The movie business may not be as recession proof as some industry executives have suggested, the Los Angeles Timesobserved today (Wednesday), citing a recent study by Forrester Research. According to the study, consumers now have numerous cheaper alternatives to a night at the movies -- particularly the Internet. It found that most adults 25-34 are most willing to sacrifice moviegoing during a recession but they are least willing to give up Internet access. They are also bypassing Netflix and brick-and-mortar DVD rental stores and picking up DVDs instead at supermarket kiosks that are renting them for $1.00 a pop. The study, however, was dismissed by John Fithian, CEO of the National Association of Theater Owners, who told the Times": "It's not that the cinema business is completely immune to recessions, but the industry appears to be recession-resistant. If there are decent movies, people are going to come out."


Media stocks road the stock market's gondola up the roller-coaster Tuesday as the Dow added 889 points to end up 11 percent. Cable stocks, several of which had plunged to 5-year lows in recent trading, all reported significant gains -- with Comcast rising a whopping 24.5 percent to $16.96. Cablevision Systems rose 8.1 percent and Time Warner Cable, 6.2 percent. Both major satellite TV providers were also up significantly with DirecTV recording a 15.8-percent gain and Dish, a 4.9-percent gain. Among the major media conglomerates, News Corp gained 17.5 percent and Disney, 11.9 percent. Nevertheless, all of these stocks are off more than 20 percent during the month of October alone.


Richard Dreyfuss, who portrays Vice President Cheney in Oliver Stone's George W. Bush biopic W., has faulted the film for making the president appear "shockingly empathetic." Appearing on ABC's The View Tuesday, Dreyfuss made it clear that he was unhappy working with Stone on the film, despite the fact that he and the director share similar political views. "You can be a fascist even when you're on the left," Dreyfuss remarked. W.,he maintained, was only "6/8 of a good film." (It was not clear why he represented the fraction in eighths.) What was missing he said, was "us -- because we were all terrified of our own president." For that reason, he added, "I question whether the film will have any historic legs."


The "G" in DreamWorks SKG has now left both the live-action studio and the spinoff animation studio. DreamWorks Animation announced Tuesday that David Geffen has resigned from its board of directors but will remain a major shareholder. Jeffrey Katzenberg, the "K" in SKG, issued a statement saying that he looked forward "to working with David as a trusted adviser going forward." It is unclear what role, if any, Steven Spielberg, the "S" in SKG, continues to play in the affairs of the animation studio.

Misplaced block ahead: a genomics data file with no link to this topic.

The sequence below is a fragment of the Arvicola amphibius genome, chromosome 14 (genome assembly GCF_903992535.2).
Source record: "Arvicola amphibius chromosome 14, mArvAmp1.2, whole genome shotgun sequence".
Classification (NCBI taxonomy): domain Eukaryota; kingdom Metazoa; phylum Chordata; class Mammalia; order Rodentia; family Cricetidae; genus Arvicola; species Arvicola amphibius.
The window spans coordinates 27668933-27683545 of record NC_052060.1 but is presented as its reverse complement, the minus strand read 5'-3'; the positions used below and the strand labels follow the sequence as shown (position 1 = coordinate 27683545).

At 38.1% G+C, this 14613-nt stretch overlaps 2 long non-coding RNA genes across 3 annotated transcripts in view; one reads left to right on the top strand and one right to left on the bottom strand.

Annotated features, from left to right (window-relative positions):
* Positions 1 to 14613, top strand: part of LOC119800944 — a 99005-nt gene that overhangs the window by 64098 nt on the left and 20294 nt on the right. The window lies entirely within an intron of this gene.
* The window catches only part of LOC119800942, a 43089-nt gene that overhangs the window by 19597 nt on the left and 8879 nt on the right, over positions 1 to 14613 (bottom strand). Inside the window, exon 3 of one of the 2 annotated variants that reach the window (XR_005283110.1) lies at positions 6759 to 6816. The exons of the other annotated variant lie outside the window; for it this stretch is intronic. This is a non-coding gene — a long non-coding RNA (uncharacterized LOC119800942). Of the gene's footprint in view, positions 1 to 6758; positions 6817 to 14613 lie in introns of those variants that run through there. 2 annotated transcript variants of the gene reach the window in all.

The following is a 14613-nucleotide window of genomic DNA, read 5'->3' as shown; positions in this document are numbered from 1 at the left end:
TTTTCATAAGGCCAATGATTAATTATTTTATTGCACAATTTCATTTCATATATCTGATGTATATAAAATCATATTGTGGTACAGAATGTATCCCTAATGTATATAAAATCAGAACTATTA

Joaquin Phoenix, who was nominated for a best actor Oscar for his starring role as Johnny Cash in the biopic Walk the Line, has announced that he is putting his life as an actor behind him. Interviewed by the syndicated Extraat a benefit for the Association of Hole in the Wall Camps founded by Paul Newman, Phoenix, who has just completed filming the drama Two Lovers, said, "I want to take this opportunity ... to give you the exclusive ... that this will be my last performance as an actor. ... I'm not doing films anymore." Phoenix said that he intends to focus on building his career as a singer. "I'm done" with making movies, he said, "I've been through that." Although he was also nominated for an Oscar for best supporting actor for Gladiator, Phoenix has experienced an up-and-down career as an actor. His last film, Focus Features' Reservation Road,received mostly negative reviews and earned a scant $121,994 during a three-week release on 14 screens. (Walk the Line, by contrast, earned an imposing $119 million.)


Delmar Watson, one of eight siblings who appeared in more than 1,000 films as children in the 1920s, '30s and '40s, died Sunday of prostate cancer at age 82. He often was cast in films with one or more of his brothers. Delmar appeared with his brother Billy, for example, in Frank Capra's Mr. Smith Goes to Washington in 1939. Like all five of his brothers, Watson became a news photographer after his career as a child actor ended, working first for newspapers, then as a newsreel and TV news cameraman.